Providing education for east african deaf children   

About Us

 

     Cindi Cassady, PhD

Cindi Cassady was born and raised in San Diego, California and attended secondary school in Yokohama, Japan. She holds a B.A. in Social Psychology from Whittier College and an M.A. and Ph.D. in Clinical Psychology from the California School for Professional Psychology in San Diego (now Alliant University). She recently graduated from the University of San Diego’s Joan B. Kroc School for Peace Studies, with a Master’s degree in Peace and Justice studies with a concentration in human rights and conflict resolution. She has devoted her work in the non-profit sector to developing direct, culturally appropriate mental health and domestic violence services for deaf and hard of hearing individuals. Through the development of TIDA, Cindi is interested in empowering deaf East African women and children through education as a means of changing stereotypes about deafness and disability in their communities. She has observed different systems of education for deaf children in more than 18 schools throughout Tanzania, Rwanda, and Burundi. She is fluent in American Sign Language and has been learning Kiswahili and Tanzanian Sign Language. Cindi is a co-founder of TIDA and is currently President of the Board of Directors.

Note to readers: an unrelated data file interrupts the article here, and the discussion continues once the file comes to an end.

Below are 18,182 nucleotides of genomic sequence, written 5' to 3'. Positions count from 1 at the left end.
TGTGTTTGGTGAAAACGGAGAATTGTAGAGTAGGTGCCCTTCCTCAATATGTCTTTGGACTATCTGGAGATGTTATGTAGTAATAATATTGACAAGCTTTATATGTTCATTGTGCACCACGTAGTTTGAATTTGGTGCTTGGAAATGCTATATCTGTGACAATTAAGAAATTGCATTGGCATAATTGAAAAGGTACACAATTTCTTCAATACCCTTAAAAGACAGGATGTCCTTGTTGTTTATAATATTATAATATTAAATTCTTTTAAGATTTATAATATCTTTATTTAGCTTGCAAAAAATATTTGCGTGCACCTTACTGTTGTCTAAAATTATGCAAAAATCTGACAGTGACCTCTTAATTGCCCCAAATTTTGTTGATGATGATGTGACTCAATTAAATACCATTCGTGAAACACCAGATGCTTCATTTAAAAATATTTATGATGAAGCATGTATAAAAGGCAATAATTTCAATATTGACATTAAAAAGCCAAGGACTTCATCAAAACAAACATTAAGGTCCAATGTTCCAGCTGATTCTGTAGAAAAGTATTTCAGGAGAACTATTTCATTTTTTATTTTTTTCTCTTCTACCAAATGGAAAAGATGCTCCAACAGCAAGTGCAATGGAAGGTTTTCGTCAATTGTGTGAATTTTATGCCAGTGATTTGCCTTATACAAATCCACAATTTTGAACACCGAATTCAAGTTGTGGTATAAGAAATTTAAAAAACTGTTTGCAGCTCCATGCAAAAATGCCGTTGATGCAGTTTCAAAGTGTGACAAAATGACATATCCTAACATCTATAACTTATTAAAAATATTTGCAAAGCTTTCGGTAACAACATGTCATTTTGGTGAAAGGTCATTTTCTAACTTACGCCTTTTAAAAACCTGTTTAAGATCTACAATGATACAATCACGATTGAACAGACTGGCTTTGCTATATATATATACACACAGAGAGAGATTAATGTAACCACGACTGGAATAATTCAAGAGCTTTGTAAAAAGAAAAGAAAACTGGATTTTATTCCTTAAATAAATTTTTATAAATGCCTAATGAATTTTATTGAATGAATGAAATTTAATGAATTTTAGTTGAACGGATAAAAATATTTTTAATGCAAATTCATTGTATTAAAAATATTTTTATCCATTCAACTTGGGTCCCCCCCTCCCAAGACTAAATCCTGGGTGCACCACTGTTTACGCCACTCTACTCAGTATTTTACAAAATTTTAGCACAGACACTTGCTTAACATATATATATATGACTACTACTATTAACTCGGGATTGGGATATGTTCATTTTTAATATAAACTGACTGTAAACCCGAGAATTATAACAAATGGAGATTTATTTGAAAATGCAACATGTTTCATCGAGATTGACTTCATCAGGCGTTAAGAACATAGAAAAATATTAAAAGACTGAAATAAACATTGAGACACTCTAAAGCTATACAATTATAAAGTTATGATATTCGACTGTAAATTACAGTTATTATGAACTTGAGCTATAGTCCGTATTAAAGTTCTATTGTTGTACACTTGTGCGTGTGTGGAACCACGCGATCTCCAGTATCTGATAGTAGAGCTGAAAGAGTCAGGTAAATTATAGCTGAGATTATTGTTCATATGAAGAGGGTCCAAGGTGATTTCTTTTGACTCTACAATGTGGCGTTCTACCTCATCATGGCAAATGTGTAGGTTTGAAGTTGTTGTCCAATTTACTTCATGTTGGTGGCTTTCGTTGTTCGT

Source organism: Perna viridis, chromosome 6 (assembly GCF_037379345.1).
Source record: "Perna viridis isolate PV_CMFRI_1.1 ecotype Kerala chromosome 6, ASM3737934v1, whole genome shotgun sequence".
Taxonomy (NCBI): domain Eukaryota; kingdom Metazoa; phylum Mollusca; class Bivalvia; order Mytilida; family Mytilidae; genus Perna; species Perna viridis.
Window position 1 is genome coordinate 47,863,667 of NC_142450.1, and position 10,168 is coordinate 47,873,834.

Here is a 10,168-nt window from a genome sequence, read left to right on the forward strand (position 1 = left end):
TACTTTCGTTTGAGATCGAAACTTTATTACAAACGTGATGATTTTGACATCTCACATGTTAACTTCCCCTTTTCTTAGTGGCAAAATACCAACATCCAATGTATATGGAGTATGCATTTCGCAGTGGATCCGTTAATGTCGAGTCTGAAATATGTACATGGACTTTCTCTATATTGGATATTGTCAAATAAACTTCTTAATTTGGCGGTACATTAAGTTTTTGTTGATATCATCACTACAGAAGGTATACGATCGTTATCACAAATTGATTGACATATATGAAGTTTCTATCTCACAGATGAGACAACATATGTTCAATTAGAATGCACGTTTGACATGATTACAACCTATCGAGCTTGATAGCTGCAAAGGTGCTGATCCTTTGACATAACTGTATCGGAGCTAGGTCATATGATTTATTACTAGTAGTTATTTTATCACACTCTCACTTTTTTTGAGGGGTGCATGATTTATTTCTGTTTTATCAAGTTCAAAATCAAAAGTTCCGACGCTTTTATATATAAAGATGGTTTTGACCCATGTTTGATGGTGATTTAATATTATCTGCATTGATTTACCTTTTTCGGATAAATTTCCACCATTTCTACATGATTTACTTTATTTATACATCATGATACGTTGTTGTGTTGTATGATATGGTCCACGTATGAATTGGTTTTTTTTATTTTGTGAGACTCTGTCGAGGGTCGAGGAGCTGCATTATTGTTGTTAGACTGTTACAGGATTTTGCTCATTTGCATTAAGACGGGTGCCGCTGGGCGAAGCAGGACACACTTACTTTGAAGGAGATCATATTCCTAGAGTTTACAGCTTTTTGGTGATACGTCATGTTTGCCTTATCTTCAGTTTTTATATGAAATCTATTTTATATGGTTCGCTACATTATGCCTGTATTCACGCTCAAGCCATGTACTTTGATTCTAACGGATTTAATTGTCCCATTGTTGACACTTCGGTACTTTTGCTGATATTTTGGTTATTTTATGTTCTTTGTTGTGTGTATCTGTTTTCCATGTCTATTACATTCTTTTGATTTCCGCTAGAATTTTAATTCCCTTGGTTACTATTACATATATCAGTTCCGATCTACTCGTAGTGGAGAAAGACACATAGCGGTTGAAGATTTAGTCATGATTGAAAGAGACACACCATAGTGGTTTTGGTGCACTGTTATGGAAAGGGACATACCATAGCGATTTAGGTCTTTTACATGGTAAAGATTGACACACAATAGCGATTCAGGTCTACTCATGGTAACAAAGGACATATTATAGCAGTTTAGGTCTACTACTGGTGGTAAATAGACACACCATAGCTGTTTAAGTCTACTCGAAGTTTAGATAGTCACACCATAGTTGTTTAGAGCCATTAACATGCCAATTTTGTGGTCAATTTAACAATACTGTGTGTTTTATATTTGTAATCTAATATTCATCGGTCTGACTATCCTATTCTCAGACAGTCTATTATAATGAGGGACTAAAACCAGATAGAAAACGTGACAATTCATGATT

Sia Godson

Sia is a native Tanzanian who had a deaf childhood friend. Based on her desire to communicate with this friend, she learned sign language and has been committed to addressing the needs of deaf children ever since. She resides in Arusha and is currently working on obtaining her special education degree.  She is fluent in Tanzanian sign language and speaks both Kiswahili and English. She has proven to be a sound and innovative business woman on behalf of deaf children, with the integrity and commitment to earn the trust of village elders, parents, deaf and hearing teachers, and religious leaders in Arusha and throughout the country.

 

    Msangi Charema

Msangi is a native Tanzanian and the owner/operator of Bright African Safaris based in Arusha. He is sensitive to the problems of deaf children in East Africa because his nephew is deaf. He has witnessed first-hand, the challenges of social stigma and finding access to education for deaf children.  Msangi is dedicated to educating others about the needs of deaf children in East Africa.  His company, Bright African Safaris, aims to provide ways that tourists visiting Tanzania on safari can offer their volunteer efforts or donations to help build and sustain Tanzanian International Deaf Academy (TIDA). Msangi is fluent in Kiswahili and English and serves on the Board of Directors for TIDA.      

 

    Shannon Englehart MS, MFT